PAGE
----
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on June 8, 2007 at 1:25:03 am

Author: Pedro Yarza


Concurrent sessions (day 2) - Geodata


Date/Time:  Wedneday, 6th of June. 4:00 PM


Presentation: Road infrastructure video-logs and virtual globes



Section 1: Abstract



Road administrations all over the world are one of the main historical users of GIS application as they manage information which is mainly related to the use of land and the management of real elements that can be represented on maps.

Road administrations are the receptors and analysts of information related to the roads that they manage.

The works done by the road administrations cover the following areas:



  • The planning of new roads to fulfill the needs of the road users according to the managed budget.
  • The construction of new roads to fulfill the needs detected during the planning.
  • The maintenance of the roads to improve comfort and safety of road users.


The main purpose of this paper is to show road administrations and GIS-related organizations that the virtual globes can be very useful for the management of road-related information.

This paper focuses on the management of road maintenance information rather than on road planning and construction issues. Application of virtual globes to the planning and construction of roads is beyond the scope of this paper.

The information that the road administrations need to manage in the maintenance area is related to the following:


  • Pavement surface (measurements of road comfort and security for the user).
  • Pavement structure (parameters measuring the remaining life of the road).
  • Road geometry and road inventory elements (signs, barriers, structures).


Historically this information has been analyzed by means of database management tools which allow the filtering of the information to detect which are the main needs of road maintenance.

One step further, video-logging has become a common practice for departments responsible for road maintenance. It is a useful technology for identifying the location of roadside attributes and monitoring the road right-of-way and also the road pavement. Most systems currently use digital technology to directly digitize the images and store them on a hard disk. The digitized images usually have the location of the image, in linear or geographical coordinates that make it possible to reference the information in the image precisely. Usually these systems sample the video at regular intervals along the road, normally every 10 m. This provides sufficient information for management purposes while not overloading the data storage system. In many instances video-logs are recorded in conjunction with other data. The combination of pavement data with the video image is very useful to confirm the true condition of the road. Altogether the digitally georeferenced video data allows quick retrieval and effective management of the road information.

All this information can be incorporated in to virtual globes by at least two ways:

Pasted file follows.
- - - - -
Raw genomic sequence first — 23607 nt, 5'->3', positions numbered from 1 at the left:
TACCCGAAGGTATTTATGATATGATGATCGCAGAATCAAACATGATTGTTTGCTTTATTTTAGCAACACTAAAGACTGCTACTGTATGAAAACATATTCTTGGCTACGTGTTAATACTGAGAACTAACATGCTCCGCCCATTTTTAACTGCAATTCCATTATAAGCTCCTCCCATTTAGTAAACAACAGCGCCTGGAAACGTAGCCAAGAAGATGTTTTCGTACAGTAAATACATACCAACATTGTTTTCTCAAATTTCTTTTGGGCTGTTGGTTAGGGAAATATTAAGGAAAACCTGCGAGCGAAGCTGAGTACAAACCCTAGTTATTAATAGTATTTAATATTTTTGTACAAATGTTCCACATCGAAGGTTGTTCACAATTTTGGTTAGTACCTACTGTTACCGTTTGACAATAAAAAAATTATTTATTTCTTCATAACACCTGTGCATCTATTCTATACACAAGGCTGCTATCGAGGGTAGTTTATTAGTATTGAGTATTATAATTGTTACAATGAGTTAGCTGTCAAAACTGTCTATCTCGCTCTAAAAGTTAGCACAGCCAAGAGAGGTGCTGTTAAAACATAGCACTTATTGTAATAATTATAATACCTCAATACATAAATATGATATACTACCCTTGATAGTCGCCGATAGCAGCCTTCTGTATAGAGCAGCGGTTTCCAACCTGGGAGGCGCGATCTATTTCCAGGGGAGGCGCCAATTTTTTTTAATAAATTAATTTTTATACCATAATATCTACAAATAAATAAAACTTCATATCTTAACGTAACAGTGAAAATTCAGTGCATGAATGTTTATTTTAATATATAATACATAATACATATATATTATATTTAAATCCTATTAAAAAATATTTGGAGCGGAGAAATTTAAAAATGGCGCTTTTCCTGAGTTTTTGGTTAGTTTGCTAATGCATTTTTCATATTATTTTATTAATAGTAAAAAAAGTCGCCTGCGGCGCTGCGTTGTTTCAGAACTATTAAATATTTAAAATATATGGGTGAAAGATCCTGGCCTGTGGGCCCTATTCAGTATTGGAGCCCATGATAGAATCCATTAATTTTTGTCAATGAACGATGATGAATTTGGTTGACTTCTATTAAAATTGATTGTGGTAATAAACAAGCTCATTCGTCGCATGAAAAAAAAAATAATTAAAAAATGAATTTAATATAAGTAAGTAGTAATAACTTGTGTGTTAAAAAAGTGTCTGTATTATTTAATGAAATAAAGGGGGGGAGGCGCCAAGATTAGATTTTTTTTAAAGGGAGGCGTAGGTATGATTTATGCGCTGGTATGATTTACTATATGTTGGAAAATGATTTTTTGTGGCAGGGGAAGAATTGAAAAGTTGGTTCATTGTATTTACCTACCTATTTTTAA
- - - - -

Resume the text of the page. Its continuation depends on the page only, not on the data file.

• Incorporating in the video-logging and data management application new modules that handle a virtual globe.
  • Using the virtual globes as the main entry point to get the information about the roads, and link the use of the legacy video-logging applications to the virtual globe.


The visualization of the information through the virtual globes can be made by means of graphics and videos incorporated directly in the virtual globe or by context information that is pulled out when the user selects one feature along the road. These applications can also be mixed with video-logging functionalities to provide a broader view than the one provided by the current video-logging systems.

Besides the current evolving functionalities that appear in the different virtual globes nowadays, there are other areas for future enhancements. For instance:


  • Better handling of custom orthoimages (road administrations use their own high resolution orthoimages for planning works).
  • Implementation of dynamic segmentation (this technique generates point or linear geometry for database record events referenced by their position along a linear feature).
  • Integration of right of view and pavement images in the same 3D virtual globe visualization (this improves the information provided by the orthophotos and the digital elevation model).



As a summary it can be stated that the use of the virtual globes provides the user with a tool that goes one step further by allowing the visualization of the information of the road network through a more intuitive interface than currently used video-logs.


Section 2: Sample Images







Section 3: Downloads (not yet)


Paper (PDF)

Presentation (PDF)


Section 4: Videos



Section 5: Contact


Pedro Yarza


Área de Gestión de Infraestructuras

AEPO S.A. Ingenieros Consultores


Calle Marcelina 3. 28029 Madrid. Spain

Phone: 34+913237304

Fax: 34+917336624 


pyarza [at] aepo [dot] es 



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